Thursday, January 27, 2011

Do you know Tim?

Felt stories are a great way to aid in language development for all children not just children who have language delays.  I've used them before while teaching preschool.  We would use felt board stories as resourse to have children respond expressively (through talking) and receptively (through understanding of language).

I found GlitterfulStories while searching on etsy.  I ended up buying a felt story to give to Chris' autism teacher and am offering the same one as a giveaway.  The song "Tiny Tim"  is a simple song that I've used while teaching preschool.  This is an adorable felt story.  The quality is amazing and I will buy here again for my kids' teachers. 
This giveaway will end one week on Friday February 4th.  In order to win it you need to do one thing, leave a comment on this page.  To get another entry, follow me on facebook, a third entry for following my blog.  Following me on twitter will get you a fouth entry.  Don't forget to tweet about the giveaway as well!

Tuesday, January 25, 2011

And the Winner is

Lucky Number 1!  I'm going to be sending it out to you as soon as it stops snowing here.

Sunday, January 23, 2011

25 Things that Make Special Needs Parenting Easier

Thank you to Love That Max for letting me borrow this!  Also, don't forget to sign up for the giveaway that ends tomorrow! 

1. Your child's smile.

2. Being unafraid to say "no." As in, "No, twice a week of speech therapy is not enough" and "No, I don't think my child can handle that" and "No, I am not Angelina Jolie, though I do bear a striking resemblance to her, I know."

3. Finding doctors who are good but also kind, supportive and non-jerk-like.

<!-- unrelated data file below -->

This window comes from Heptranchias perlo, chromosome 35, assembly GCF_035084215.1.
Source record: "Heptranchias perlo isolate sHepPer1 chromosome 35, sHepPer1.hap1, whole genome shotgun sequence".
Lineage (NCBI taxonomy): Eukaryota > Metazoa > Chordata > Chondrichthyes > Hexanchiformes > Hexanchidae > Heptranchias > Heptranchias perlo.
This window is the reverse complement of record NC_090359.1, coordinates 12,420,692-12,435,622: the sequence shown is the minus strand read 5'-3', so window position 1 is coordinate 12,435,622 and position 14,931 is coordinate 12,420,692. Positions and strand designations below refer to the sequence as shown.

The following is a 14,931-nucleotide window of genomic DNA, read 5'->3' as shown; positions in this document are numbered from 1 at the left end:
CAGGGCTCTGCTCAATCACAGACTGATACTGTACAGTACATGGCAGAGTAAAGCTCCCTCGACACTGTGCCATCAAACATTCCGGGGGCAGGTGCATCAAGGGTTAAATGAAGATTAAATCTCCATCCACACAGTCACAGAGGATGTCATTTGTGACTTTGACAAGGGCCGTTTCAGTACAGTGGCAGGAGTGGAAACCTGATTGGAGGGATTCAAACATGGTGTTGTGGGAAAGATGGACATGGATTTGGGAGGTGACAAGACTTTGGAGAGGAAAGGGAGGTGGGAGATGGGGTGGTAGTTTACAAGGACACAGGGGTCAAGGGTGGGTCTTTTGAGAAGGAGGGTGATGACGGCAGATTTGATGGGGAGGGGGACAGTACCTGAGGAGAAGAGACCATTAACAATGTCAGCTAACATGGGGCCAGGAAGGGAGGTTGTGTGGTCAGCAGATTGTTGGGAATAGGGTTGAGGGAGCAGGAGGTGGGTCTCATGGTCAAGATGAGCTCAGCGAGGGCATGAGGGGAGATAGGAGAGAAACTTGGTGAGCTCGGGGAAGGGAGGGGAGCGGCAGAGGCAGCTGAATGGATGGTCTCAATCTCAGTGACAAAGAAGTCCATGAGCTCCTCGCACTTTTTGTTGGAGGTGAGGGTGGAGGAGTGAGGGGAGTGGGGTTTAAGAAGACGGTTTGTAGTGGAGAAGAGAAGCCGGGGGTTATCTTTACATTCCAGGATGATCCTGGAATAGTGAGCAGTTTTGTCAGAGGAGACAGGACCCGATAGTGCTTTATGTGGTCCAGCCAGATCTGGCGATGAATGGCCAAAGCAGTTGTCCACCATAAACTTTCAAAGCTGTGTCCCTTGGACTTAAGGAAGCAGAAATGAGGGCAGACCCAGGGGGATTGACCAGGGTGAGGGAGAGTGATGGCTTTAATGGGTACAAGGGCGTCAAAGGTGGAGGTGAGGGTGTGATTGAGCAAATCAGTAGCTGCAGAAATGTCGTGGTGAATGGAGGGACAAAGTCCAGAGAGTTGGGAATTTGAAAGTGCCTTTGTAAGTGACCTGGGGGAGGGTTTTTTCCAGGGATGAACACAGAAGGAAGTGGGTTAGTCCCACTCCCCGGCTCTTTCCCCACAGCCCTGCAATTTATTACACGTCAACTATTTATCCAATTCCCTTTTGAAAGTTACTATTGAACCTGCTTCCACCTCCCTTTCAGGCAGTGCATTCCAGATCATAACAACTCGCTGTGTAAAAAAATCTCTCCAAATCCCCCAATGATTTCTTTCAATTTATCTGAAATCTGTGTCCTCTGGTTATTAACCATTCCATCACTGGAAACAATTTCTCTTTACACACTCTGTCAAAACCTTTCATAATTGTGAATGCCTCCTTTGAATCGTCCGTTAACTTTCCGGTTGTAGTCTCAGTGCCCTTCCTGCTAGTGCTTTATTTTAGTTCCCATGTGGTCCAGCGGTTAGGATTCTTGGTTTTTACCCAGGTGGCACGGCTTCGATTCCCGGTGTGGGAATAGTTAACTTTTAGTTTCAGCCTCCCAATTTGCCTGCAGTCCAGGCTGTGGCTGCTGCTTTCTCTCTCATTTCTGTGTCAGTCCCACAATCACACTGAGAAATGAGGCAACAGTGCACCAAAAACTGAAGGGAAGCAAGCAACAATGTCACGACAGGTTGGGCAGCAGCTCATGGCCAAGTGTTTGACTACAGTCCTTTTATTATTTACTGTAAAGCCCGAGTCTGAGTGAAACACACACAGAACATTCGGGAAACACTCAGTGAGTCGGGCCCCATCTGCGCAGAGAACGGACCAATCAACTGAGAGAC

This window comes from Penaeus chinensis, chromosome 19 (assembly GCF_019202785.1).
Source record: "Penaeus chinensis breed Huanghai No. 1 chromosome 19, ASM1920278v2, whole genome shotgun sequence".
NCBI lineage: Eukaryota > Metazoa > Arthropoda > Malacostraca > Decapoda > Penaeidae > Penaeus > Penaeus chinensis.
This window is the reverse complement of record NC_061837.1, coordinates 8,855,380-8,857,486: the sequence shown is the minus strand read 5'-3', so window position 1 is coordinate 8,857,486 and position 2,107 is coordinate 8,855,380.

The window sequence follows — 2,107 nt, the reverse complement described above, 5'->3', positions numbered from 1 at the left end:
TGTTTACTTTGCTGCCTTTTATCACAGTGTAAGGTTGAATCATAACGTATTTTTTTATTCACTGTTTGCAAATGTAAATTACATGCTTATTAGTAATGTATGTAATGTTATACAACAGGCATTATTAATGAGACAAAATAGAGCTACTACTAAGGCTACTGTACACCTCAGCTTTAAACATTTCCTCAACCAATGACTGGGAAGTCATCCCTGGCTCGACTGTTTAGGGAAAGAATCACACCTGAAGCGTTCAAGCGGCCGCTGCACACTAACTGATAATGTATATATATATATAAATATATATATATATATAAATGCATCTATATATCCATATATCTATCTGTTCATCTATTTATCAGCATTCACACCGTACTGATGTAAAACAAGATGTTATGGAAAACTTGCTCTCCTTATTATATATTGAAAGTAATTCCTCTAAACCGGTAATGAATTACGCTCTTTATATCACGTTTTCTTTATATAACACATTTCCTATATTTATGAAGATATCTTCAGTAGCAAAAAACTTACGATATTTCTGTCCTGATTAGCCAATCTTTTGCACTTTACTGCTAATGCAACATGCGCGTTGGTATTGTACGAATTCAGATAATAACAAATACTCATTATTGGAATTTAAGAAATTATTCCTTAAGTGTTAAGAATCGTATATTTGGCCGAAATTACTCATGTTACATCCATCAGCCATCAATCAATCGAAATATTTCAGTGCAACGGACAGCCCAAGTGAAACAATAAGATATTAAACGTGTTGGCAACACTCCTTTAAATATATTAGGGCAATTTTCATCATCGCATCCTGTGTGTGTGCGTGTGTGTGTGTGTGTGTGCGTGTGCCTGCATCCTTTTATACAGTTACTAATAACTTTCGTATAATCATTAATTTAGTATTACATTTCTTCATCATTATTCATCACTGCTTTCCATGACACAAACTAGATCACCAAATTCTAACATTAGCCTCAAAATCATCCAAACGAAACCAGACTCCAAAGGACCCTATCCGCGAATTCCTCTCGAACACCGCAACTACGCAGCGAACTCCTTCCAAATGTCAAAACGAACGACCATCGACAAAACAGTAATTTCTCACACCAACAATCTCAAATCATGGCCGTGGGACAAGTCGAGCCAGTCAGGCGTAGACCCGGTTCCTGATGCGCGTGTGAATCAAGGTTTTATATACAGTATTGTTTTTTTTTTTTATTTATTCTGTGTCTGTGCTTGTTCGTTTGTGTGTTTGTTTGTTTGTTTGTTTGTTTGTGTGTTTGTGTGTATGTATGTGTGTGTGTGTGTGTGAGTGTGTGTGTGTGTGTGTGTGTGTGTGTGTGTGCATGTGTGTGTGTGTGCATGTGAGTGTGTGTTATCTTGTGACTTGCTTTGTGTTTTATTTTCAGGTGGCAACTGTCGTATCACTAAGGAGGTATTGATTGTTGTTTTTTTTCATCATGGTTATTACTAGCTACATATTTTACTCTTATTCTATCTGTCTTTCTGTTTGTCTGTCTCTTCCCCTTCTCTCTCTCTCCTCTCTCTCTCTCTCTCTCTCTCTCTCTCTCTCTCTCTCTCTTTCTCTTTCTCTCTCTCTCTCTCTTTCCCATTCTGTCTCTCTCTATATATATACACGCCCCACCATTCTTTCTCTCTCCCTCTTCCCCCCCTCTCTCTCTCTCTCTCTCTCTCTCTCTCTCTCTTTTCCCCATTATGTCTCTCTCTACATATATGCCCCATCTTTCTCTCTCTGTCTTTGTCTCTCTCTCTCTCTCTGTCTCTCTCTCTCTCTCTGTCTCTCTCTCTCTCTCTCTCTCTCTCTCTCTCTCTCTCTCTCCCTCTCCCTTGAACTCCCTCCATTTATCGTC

4. Trusting your gut.

5. Accepting that you are not a crappy parent if you don't do every single thing the therapists ask you to.

6. The kindness of strangers (but not the pity).

7. Peach Snapple. Or Diet Coke. Or the occasional glass of wine. Or whatever powers you through.

8. Silly time that cracks you both up and helps you remember although your child may have disabilities, he is not at all fun impaired.

9. Knowing that you are not alone. Blog, comment, post on a message board, join an e-loop, start a support group. There's major comfort in connecting.

10. Having at least one babysitter both you and your child are truly comfortable with.

11. Having a good cry as needed, then moving right along.

12. Takeout. Diapers and prescriptions by mail. Not ironing. Whatever you can do to have fewer to-dos.

13. Roping in all the therapists on a conference call at least once a year.

14. Believing—truly believing—that there is something wrong with the people who stare at your child, not your child. That mindshift alone will save you many hours of grief.

15. A looseleaf binder with Important Papers organized in whatever way makes sense to you. Yes, you will need a hole puncher. Bonus: They're good for getting out frustrations.

16. Time for yourself, out of the house. Repeat after me: This is not a luxury—it's a necessity.

17. Going with the flow. So your child won't leave home without his stack of 20 purple paper cups? OK, then! If it makes him comfortable and it won't get you arrested, do it.

18. Not looking too far into the future when your child is very young.

19. The passage of time. Few things give you better perspective.

20. Having a handy catchphrase you can use when people ask questions that unsettle you. Person: "Is he talking yet?" You: "Yes, in his own way!"

21. Making playdates with other kids who have special needs. Good for the kids, good for you.

22. Asking other parents and experts advice for resources and things—the adapted chair for the dining room table, shoes, apps, whatever—that will improve the quality of your child's life, and therefore yours as well. Also, asking therapists to adapt things in your life (like the phone) so your child can better use them.

23. Your child's kiss.

24. Hope.

25. You tell me.

Friday, January 21, 2011

International day of Acceptance-a day late

Today, January 20th is International Day of Acceptance.  It is a day to promote differenting-abilities acceptance and understanding.  To mark this day I'm going to share a movie and make promises to my children (and children everywhere).